What Is a Stock?
A stock is a security that represents the ownership of a fraction of a company. This entitles the owner of the stock to a proportion of the company’s assets and profits equal to how much stock they own. Units of stock are called “shares.”
Company issue (sell) stock to raise funds to operate their businesses. The holder of stock (a shareholder) has now bought a piece of the company and, depending on the type of shares held, may have a claim to a part of its assets and earnings. In other words, a shareholder is now an owner of the issuing company. Ownership is determined by the number of shares a person owns relative to the number of outstanding shares. For example, if a company has 1,000 shares of stock outstanding and one person owns 100 shares, that person would own and have a claim to 10% of the company’s assets and earnings.
Why do companies issue stock?
Companies issue stock to get money for various things, which may include (but not limited to):
- Paying off debt
- Launching new products
- Expanding into new markets or regions
- Enlarging facilities or building new ones
What kinds of stocks are there?
There are two main kinds of stocks, common stock and preferred stock.
Common stock entitles owners to vote at shareholder meetings and receive dividends.
Preferred stockholders usually don’t have voting rights but they receive dividend payments before common stockholders do, and have priority over common stockholders if the company goes bankrupt and its assets are liquidated.
Common and preferred stocks may fall into one or more of the following categories:
- Growth stocks have earnings growing at a faster rate than the market average. They rarely pay dividends and investors buy them in the hope of capital appreciation. A start-up technology company is likely to be a growth stock.
- Dividend stocks pay dividends consistently. Investors buy them for the income they generate. An established utility company is likely to be an income stock.
- Value stocks have a low price-to-earnings (PE) ratio, meaning they are cheaper to buy than stocks with a higher PE. Value stocks may be growth or income stocks, and their low PE ratio may reflect the fact that they have fallen out of favor with investors for some reason. People buy value stocks in the hope that the market has overreacted and that the stock’s price will rebound.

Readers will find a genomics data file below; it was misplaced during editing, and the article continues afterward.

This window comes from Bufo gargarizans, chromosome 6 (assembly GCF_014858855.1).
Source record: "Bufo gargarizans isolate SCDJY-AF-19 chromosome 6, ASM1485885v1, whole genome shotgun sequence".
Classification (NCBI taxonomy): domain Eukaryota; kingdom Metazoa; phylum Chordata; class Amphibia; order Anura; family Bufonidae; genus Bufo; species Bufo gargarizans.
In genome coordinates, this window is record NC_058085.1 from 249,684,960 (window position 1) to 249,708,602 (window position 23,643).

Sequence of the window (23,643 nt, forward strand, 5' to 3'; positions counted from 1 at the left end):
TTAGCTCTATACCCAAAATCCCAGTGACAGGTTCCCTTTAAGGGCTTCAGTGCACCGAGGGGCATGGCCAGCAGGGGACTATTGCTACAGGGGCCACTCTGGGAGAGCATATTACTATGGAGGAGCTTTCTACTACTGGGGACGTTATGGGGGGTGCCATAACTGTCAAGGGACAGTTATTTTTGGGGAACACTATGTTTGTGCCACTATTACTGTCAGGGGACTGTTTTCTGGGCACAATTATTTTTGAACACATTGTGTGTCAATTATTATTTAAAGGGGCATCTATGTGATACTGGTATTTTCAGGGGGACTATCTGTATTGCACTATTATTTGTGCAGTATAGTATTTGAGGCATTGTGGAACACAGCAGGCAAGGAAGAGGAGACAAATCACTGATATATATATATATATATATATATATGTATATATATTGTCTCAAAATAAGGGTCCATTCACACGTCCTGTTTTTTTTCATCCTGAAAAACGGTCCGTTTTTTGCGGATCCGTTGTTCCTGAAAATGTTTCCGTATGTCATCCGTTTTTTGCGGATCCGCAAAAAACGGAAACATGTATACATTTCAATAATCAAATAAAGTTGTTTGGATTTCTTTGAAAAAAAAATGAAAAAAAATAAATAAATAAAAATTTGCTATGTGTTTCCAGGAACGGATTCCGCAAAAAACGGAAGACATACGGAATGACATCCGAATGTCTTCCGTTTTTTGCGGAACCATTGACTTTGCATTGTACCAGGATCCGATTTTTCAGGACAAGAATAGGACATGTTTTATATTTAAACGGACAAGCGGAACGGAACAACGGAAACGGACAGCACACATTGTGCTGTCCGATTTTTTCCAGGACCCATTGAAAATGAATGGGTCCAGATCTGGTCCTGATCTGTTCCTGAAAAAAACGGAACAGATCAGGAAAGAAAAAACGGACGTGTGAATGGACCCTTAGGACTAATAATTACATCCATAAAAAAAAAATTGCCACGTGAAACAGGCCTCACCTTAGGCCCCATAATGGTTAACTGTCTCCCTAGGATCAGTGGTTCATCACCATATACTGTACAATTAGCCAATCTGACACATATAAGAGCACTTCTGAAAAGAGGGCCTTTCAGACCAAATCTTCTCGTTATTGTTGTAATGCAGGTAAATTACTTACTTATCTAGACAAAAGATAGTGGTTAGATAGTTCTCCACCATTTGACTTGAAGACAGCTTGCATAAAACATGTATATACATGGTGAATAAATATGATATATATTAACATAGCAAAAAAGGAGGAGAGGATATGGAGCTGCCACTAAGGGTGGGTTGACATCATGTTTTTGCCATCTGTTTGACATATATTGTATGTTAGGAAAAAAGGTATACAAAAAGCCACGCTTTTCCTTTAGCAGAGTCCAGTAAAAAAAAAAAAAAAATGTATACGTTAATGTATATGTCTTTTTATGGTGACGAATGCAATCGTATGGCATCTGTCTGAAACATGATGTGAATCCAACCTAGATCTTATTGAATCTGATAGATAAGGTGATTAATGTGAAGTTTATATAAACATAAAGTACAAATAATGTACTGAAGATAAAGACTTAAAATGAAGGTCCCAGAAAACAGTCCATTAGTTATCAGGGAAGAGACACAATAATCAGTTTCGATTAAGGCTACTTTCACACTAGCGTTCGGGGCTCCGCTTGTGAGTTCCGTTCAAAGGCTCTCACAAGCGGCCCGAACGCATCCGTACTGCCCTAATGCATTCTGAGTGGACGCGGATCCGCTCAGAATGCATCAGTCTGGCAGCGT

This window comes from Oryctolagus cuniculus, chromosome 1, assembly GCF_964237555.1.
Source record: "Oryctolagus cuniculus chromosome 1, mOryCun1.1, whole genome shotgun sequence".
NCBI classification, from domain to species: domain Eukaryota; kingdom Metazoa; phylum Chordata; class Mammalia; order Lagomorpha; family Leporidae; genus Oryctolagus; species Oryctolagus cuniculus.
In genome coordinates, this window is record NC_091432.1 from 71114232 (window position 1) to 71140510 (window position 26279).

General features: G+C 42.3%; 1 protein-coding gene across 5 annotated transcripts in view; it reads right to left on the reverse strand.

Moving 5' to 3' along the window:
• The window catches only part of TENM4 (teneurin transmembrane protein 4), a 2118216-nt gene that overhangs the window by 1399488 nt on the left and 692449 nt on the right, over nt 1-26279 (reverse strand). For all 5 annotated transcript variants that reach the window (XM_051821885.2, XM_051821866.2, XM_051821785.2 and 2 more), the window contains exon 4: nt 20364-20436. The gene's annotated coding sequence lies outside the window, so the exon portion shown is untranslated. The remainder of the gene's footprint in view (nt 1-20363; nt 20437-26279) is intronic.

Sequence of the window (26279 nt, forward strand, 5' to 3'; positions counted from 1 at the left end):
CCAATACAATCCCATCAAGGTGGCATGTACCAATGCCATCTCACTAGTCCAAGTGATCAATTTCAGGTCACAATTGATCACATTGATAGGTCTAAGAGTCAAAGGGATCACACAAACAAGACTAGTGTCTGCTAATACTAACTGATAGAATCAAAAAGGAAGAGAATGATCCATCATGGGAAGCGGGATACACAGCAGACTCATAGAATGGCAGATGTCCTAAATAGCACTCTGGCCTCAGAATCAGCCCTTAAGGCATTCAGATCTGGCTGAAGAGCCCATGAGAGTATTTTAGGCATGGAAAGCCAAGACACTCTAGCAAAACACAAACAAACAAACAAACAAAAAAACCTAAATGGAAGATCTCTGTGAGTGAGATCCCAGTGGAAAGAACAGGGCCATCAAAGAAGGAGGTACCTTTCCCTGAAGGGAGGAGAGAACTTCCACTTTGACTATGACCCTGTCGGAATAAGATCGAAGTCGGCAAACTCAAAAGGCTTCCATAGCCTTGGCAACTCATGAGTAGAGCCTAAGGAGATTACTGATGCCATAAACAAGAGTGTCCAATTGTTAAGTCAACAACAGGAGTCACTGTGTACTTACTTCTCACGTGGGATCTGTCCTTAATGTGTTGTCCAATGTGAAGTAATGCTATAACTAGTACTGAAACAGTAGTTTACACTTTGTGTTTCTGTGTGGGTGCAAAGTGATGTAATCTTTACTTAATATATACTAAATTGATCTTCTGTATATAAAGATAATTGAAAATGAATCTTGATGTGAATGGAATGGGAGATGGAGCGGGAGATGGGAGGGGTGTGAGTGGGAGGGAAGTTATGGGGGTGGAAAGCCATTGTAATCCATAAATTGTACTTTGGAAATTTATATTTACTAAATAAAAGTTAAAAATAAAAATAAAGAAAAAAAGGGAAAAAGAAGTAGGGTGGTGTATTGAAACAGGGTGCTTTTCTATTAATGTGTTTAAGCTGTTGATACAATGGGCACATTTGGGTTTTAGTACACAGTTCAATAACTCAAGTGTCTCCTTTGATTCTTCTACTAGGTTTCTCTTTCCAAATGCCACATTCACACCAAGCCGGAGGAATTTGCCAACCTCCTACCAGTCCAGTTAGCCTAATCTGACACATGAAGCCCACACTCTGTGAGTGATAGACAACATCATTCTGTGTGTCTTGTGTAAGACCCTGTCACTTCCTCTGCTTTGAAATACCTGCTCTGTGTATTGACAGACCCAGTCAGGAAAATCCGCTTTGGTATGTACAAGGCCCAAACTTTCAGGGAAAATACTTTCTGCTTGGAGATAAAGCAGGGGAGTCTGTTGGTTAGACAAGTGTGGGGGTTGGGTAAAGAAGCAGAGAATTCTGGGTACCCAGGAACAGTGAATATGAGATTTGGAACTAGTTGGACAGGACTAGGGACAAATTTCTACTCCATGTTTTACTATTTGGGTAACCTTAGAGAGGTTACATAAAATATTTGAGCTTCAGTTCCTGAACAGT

- Blue-chip stocks are shares in large, well-known companies with a solid history of growth. They generally pay dividends.
Another way to categorize stocks is by the size of the company, as shown in its market capitalization. There are large-cap, mid-cap, and small-cap stocks. Shares in very small companies are sometimes called “microcap” stocks. The very lowest priced stocks are known as “penny stocks.” These companies may have little or no earnings. Penny stocks do not pay dividends and are highly speculative.
What are the benefits and risks of stocks?
Stocks offer investors the greatest potential for growth (capital appreciation) over the long haul. Investors willing to stick with stocks over long periods of time, say 15 years, generally have been rewarded with strong, positive returns.
But stock prices move down as well as up. There’s no guarantee that the company whose stock you hold will grow and do well, so you can lose money you invest in stocks.
If a company goes bankrupt and its assets are liquidated, common stockholders are the last in line to share in the proceeds. The company’s bondholders will be paid first, then holders of preferred stock. If you are a common stockholder, you get whatever is left, which may be nothing.
Even when companies aren’t in danger of failing, their stock price may fluctuate up or down. Large company stocks as a group, for example, have lost money on average about one out of every three years. If you have to sell shares on a day when the stock price is below the price you paid for the shares, you will lose money on the sale.
Market fluctuations can be unnerving to some investors. A stock’s price can be affected by factors inside the company, such as a faulty product, or by events the company has no control over, such as political or market events.
Stocks usually are one part of an investor’s holdings. If you are young and saving for a long-term goal such as retirement, you may want to hold more stocks than bonds. Investors nearing or in retirement may want to hold more bonds than stocks.
The risks of stock holdings can be offset in part by investing in a number of different stocks. Investing in other kinds of assets that are not stocks, such as bonds, is another way to offset some of the risks of owning stocks.